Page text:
Rower with Olympic hopes killed in domestic dispute

December 24, 2012
photo - William Schnittman, shown in this photo from Facebook, was a star rower.  Photo by
William Schnittman, shown in this photo from Facebook, was a star rower. Photo by  

William Schnittman, who dreamed of competing as an Olympic rower and sowed similar dreams in children, sought a victim’s protective order early this month against Darrell Kurt Wilson.

The request for an order to keep Wilson away from him was denied by a judge Dec. 4.

On Friday, Wilson shot and killed Schnittman, sexually assaulted a woman, abducted her and let her go, and then led police on a chase before killing himself.

The 32-year-old woman Wilson took hostage was described by police as having been in a relationship with Schnittman.

Oklahoma’s rowing community was in mourning this weekend after word spread that Schnittman, 25, who coached young rowers and competed at a top level in the sport, had died a violent death.

Jim Andersen, head coach of the Chesapeake Junior Crew, worked with Schnittman when he hired him as a boatman and later when Schnittman started teaching boys on the junior crew last spring.

“He had a passion for our sport; he brought that out in kids,” Andersen said.

“I’ve been getting calls from some of the kids he coached and they’re absolutely beside themselves.”

Schnittman was a star rower from the University of Michigan and had moved to Oklahoma to train only a few years ago, said those who worked with him.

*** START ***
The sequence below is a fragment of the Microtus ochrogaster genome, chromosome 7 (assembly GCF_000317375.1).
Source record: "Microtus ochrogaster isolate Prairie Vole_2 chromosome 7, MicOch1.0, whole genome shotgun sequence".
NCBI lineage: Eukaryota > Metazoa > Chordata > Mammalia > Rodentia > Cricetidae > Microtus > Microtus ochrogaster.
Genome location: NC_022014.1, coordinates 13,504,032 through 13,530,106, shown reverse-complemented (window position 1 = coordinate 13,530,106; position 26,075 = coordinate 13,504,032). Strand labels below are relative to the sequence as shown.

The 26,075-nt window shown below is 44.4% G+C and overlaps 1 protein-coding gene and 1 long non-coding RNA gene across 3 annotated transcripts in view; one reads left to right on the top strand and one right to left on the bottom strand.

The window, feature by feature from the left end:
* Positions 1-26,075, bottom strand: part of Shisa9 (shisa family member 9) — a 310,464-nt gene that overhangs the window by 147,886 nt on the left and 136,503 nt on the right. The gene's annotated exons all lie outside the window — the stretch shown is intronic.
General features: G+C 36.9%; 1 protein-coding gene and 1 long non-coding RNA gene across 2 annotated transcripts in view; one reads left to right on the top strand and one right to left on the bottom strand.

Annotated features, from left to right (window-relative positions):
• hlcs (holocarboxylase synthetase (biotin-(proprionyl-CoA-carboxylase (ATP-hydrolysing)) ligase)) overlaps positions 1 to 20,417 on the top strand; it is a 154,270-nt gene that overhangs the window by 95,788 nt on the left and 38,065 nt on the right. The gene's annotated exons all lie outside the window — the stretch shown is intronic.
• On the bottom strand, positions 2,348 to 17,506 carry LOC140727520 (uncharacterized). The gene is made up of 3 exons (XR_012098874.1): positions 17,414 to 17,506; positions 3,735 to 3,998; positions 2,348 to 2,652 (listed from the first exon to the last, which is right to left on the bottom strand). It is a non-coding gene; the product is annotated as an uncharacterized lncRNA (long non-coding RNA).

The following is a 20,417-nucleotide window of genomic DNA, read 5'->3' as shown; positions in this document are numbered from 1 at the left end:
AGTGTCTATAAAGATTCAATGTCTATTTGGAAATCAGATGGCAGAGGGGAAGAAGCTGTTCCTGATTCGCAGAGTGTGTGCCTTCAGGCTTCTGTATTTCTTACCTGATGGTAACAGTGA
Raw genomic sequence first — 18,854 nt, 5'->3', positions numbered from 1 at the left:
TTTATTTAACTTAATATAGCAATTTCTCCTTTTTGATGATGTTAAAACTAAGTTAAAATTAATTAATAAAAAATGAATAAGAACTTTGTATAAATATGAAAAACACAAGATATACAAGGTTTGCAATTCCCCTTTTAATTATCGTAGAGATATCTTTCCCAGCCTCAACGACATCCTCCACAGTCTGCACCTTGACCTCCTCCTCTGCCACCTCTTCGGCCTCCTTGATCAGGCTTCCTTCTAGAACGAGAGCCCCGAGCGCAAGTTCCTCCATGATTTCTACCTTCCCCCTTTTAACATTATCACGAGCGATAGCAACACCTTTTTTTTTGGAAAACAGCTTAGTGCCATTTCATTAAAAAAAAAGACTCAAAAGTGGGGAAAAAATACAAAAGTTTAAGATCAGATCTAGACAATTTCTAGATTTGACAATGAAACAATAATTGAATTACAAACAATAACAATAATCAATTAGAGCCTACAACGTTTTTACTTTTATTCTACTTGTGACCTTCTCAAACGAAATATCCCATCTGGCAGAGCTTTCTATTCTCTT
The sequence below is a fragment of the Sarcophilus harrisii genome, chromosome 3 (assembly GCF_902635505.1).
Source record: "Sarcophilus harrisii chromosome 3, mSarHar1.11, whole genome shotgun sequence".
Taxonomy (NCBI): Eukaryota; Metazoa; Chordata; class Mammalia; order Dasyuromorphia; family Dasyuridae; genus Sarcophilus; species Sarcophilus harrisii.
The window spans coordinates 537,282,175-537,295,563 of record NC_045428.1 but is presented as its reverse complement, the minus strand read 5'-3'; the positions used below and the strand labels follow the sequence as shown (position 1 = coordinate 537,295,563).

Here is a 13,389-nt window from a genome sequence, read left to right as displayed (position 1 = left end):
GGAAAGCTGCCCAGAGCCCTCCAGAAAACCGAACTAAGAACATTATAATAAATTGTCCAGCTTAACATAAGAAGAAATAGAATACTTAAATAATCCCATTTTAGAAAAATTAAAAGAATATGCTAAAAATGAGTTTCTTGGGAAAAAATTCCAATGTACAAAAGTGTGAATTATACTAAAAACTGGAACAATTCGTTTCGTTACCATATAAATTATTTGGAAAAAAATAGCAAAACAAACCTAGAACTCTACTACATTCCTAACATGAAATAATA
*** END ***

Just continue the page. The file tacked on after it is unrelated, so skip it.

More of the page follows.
Andersen described Schnittman as a wonderful man who loved working with children and had a goofy sense of humor. He said he last saw him about a week ago at a holiday brunch with fellow rowers and coaches.

“He was so content. ... I went, ‘Wow, he’s doing well.’ He was moving his way up,” Andersen said.

USRowing, the national governing body for the sport in the United States, released a statement on its website Saturday.

“It’s very difficult to adequately express our shock and sadness over the death of one of our own athletes,” USRowing CEO Glenn Merry said.

“This young man had a life ahead of him and Olympic dreams in his future. Our community lost a unique teammate. He was well-liked, and he will be missed.”

Schnittman had been training at the OKC National High Performance Center in the Boathouse District on the Oklahoma River.

Calls to Schnittman’s family were not immediately returned.

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